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By Ray Pride Pride@moviecitynews.com

Schamus-less: NYRB Brokeback exchange continues

Over at Filmmaker, Peter Bowen prints a letter from Brokeback Mountain producer James Schamus that continues the letters-page kerfuffle from New York Review of Books between Schamus and writer Daniel Mendelsohn about the movie’s marketing; apparently NYRB thinks the first exchange suffices. Schamus: “In his reply to the few corrections in my otherwise laudatory response to his review… Daniel Mendelsohn calls me, and my work as a producer of Brokeback and as the head of the studio that distributed the film, “discomfited,” “embarrassed,” “defensive,” “bluster[ing],” practicing “obfuscatory sophistries,” “actually falsifying [the movie’s] content,” arguing “with breathtaking disingenuousness” and “evasive coyness” my “heated but ultimately self-destructive protestations” against his charges that I and my colleagues have consistently sought to “closet” the film’s central gay themes in our marketing of it. BBM-affiche.jpgOf course, our very success ($150 million in worldwide box office to date) is prima facie proof of the efficacy of our sinister methods “in so aggressively marketing this gay story to the ‘heart of America’”: how else could we have snookered so many millions of people into embracing such a gay film? Mr. Mendelsohn was, as I so gently put it in my response, “unfair” in his original depiction of our marketing; he is viciously mendacious in his latest reply, and NYRB readers deserve at least a brief correction: it is important that, as gay subject matter continues to enter further into mainstream culture, parochial nay-sayers such as Mendelsohn are at least asked to maintain the minimum standards of honesty in discussions of such matters… I will gladly provide a full refund to any New York Review reader who bought a ticket to Brokeback Mountain, and who feels that he or she was misled by our marketing campaign into not knowing that the movie’s central story was an epic romance between two men.” [There’s more, more, more at the link.]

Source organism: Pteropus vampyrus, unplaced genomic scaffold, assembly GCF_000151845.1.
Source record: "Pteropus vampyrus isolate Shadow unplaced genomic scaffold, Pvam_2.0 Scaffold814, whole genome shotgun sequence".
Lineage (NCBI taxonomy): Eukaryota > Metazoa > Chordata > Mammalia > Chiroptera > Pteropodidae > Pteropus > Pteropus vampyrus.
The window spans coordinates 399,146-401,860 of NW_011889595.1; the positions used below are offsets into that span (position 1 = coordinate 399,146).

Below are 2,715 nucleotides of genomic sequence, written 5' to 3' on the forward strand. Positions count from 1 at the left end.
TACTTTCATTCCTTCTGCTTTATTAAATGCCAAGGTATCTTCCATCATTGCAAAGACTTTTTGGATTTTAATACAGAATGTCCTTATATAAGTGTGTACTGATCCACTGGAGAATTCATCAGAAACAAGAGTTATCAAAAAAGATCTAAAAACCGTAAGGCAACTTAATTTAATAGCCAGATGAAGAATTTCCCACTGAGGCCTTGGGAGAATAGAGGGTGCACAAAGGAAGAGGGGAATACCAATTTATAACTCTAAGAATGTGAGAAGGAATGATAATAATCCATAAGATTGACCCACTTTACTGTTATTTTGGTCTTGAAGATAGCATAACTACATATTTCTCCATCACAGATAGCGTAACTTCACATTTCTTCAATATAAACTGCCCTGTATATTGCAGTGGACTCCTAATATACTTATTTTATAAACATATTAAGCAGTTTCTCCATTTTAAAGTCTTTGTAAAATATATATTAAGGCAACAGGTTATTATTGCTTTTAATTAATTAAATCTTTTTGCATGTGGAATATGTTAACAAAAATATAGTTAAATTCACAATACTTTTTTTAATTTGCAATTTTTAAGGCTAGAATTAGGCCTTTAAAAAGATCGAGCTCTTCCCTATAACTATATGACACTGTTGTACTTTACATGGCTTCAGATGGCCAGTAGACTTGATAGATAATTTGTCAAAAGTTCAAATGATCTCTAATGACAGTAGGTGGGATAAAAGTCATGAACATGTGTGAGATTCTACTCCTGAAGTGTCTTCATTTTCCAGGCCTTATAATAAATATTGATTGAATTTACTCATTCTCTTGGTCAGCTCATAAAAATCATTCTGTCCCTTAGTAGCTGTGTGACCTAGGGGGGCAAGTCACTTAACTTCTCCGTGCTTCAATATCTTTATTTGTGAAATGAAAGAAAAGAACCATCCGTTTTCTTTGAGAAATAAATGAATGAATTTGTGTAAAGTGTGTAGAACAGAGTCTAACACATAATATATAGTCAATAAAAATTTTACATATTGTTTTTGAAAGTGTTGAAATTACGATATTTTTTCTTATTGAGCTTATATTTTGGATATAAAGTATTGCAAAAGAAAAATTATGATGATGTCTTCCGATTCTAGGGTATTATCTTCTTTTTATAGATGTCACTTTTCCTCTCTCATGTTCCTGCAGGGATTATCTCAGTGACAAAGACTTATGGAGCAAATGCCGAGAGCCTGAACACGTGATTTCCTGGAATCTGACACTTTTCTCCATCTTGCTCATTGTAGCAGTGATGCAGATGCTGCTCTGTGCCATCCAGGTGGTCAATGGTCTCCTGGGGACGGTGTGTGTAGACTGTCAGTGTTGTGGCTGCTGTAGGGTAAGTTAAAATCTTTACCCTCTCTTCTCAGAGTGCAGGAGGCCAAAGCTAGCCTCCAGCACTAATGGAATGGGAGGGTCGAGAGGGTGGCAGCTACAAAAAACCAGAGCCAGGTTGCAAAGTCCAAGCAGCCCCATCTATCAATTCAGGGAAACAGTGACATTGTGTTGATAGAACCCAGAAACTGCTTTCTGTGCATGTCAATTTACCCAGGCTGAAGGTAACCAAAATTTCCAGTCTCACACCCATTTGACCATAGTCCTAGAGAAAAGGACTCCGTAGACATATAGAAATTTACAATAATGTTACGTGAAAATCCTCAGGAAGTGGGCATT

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“With every table in the dining room occupied and me, the only waiter, neglecting the needs of a good fifty patrons, I approached Roth. Holding out Balls as a numbness set into the muscles of my face, I spoke. “Sir, I’ve heard you say that you don’t read fiction anymore, but I’ve just had my first novel published and I’d like to give you a copy.”

“His eyes lifting from his iPhone, he took the book from my hands. He congratulated me. Then, staring at the cover, he said, “Great title. I’m surprised I didn’t think of it myself.”

“These words worked on me like a hit of morphine. Like two hits. It felt as if I was no longer the occupant of my own body. The legs had gone weak, the ears warmed, the eyes watered, the heart rate increased rapidly. Barely able to keep myself upright, I told him, “Thank you.”

“Then Roth, who, the world would learn sixteen days later, was retiring from writing, said, in an even tone, with seeming sincerity, “Yeah, this is great. But I would quit while you’re ahead. Really, it’s an awful field. Just torture. Awful. You write and write, and you have to throw almost all of it away because it’s not any good. I would say just stop now. You don’t want to do this to yourself. That’s my advice to you.”

“I managed, “It’s too late, sir. There’s no turning back. I’m in.”

“Nodding slowly, he said to me, “Well then, good luck.”

“After which I went back to work.”
~ Julian Tepper

“Any form of physical or sexual assault is a very serious matter, potentially a legal matter. But I’m also wondering, what about having some kind of “extreme asshole” clause? I know lots of people who have been abused verbally and psychologically. That’s traumatizing, too. What do we do with that?  It takes a lot of energy to be an asshole. The people I admire most just aren’t interested in things that take away from their ability to make stuff. The people I really respect, and that I’ve met who fit this definition, have a sense of grace about them, because they know that there is no evolving and there is no wisdom without humility. You can’t get better if you behave in a way that shuts people off. You can’t! You don’t have all the ideas necessary to solve something. You don’t! I’m sure if you spoke to Harvey in his heyday and said to him what I just said to you, he would believe that he accomplished all that he had because of the way he behaved.”
~ Steven Soderbergh